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Guest View: State’s aging population requires more cooperation

Lorrie Sharon and Jim Shulman • Updated Apr 14, 2018 at 3:00 PM

We all want to stay healthy and independent as we get older. Adopting healthy habits and behaviors, staying involved in one’s community, using preventive services and managing health conditions can contribute to healthy aging. The Tennessee Housing Development Agency and the Tennessee Commission on Aging and Disability prioritized healthy aging by promoting affordable, accessible and suitable housing options that allow older adults to age in place or remain living in their own home and community safely, independently and comfortably. Beyond important for individuals, communities that want to thrive should provide opportunities for people as they grow up and as they grow older.

Both THDA and TCAD recognize the importance of aging in place and strive to make Tennessee a state in which it is great to grow older. As a whole, Tennessee’s population is aging. TCAD recently published its “State of Aging in Tennessee: A County by County Snapshot” that showed the projected population growth of seniors in the next 15 years using county-level data. The report and interactive chart is at tn.gov/aging/administration/forms-and-publications/the-state-of-aging-in-tennessee.html. 

For example, Wilson County’s senior population is projected to grow by 51 percent by 2030. Residents who are seniors have greater needs for accessible buildings, health care and assistance with the activities of daily living.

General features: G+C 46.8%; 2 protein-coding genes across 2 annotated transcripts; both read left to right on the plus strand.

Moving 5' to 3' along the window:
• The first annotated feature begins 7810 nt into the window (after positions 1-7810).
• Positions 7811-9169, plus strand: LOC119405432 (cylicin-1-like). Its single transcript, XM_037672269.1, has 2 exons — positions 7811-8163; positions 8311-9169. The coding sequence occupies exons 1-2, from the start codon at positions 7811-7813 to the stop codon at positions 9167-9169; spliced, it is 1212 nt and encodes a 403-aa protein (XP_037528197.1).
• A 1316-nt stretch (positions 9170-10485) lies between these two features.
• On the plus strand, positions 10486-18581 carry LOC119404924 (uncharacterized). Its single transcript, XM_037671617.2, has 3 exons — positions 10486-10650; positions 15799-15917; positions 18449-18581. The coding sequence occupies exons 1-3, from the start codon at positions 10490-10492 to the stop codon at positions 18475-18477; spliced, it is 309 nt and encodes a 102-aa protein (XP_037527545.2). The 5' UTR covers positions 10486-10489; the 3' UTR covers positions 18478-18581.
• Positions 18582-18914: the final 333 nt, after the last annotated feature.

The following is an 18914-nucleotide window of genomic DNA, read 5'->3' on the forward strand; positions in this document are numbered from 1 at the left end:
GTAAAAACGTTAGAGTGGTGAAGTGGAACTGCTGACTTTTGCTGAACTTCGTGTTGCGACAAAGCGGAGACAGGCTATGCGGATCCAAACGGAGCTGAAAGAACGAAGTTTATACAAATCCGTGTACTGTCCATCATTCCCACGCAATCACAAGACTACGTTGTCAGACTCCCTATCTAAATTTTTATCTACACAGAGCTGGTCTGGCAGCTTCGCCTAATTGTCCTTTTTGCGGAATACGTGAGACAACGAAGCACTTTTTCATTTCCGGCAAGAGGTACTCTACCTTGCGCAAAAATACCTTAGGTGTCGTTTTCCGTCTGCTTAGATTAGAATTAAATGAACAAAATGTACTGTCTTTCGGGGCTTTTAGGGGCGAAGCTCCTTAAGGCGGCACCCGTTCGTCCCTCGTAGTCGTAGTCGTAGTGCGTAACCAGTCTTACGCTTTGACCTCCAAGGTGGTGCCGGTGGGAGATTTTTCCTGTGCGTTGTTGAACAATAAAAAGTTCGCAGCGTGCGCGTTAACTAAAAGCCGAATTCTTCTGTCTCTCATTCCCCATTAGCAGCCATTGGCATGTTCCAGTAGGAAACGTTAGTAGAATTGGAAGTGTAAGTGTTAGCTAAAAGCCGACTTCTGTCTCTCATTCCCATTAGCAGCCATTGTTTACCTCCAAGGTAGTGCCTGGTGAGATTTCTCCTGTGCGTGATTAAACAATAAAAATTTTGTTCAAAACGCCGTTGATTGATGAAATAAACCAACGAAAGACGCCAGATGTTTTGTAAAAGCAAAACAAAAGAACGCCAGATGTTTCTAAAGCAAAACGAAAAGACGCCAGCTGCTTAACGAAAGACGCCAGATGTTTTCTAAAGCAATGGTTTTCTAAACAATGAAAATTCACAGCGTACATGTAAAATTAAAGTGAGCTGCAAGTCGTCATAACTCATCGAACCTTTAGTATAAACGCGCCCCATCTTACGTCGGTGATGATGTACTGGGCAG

One of these challenges is safe, accessible and affordable housing. As the state’s leading housing resource, THDA aspires to meaningfully expand housing opportunities for low- and moderate-income Tennesseans, including older adults, across the state. THDA has researched and published an in-depth report on the need for older adult housing in Tennessee at amazonaws.com/thda.org/Documents/Research-Planning/Research-Publications/Older-Adult-Housing-Report.pdf. The research shows most housing in Tennessee, especially units occupied by older adults, is not accessible to those with mobility issues. The medical cost to treat injuries from falling far exceeds the average cost of the home modifications needed to avoid falls. 

Some older adults need supportive services at home – some medical, some non-medical – and the cost of providing these is much less than the cost of nursing home care. 

These are just a couple of examples of how our communities would benefit from better coordination between the housing sector and the health care sector. The clock is ticking, and decisions must be made to have communities where individuals can age in place in the community where they have spent their lives in a place they call home. Together, with your help and the help of our partners, THDA and TCAD will continue in our efforts to make significant strides in this work. 

To join this conversation, you are invited to participate in the Tennessee Housing Conference hometown series meeting May 19 from 9 a.m. until 2 p.m. at the Murfreesboro Embassy Suites. Visit tnhousingconference.com for more information.

Lorrie Shearon is the chief strategy officer for the Tennessee Housing Development Agency, and Jim Shulman is executive director of the Tennessee Commission on Aging and Disability. 


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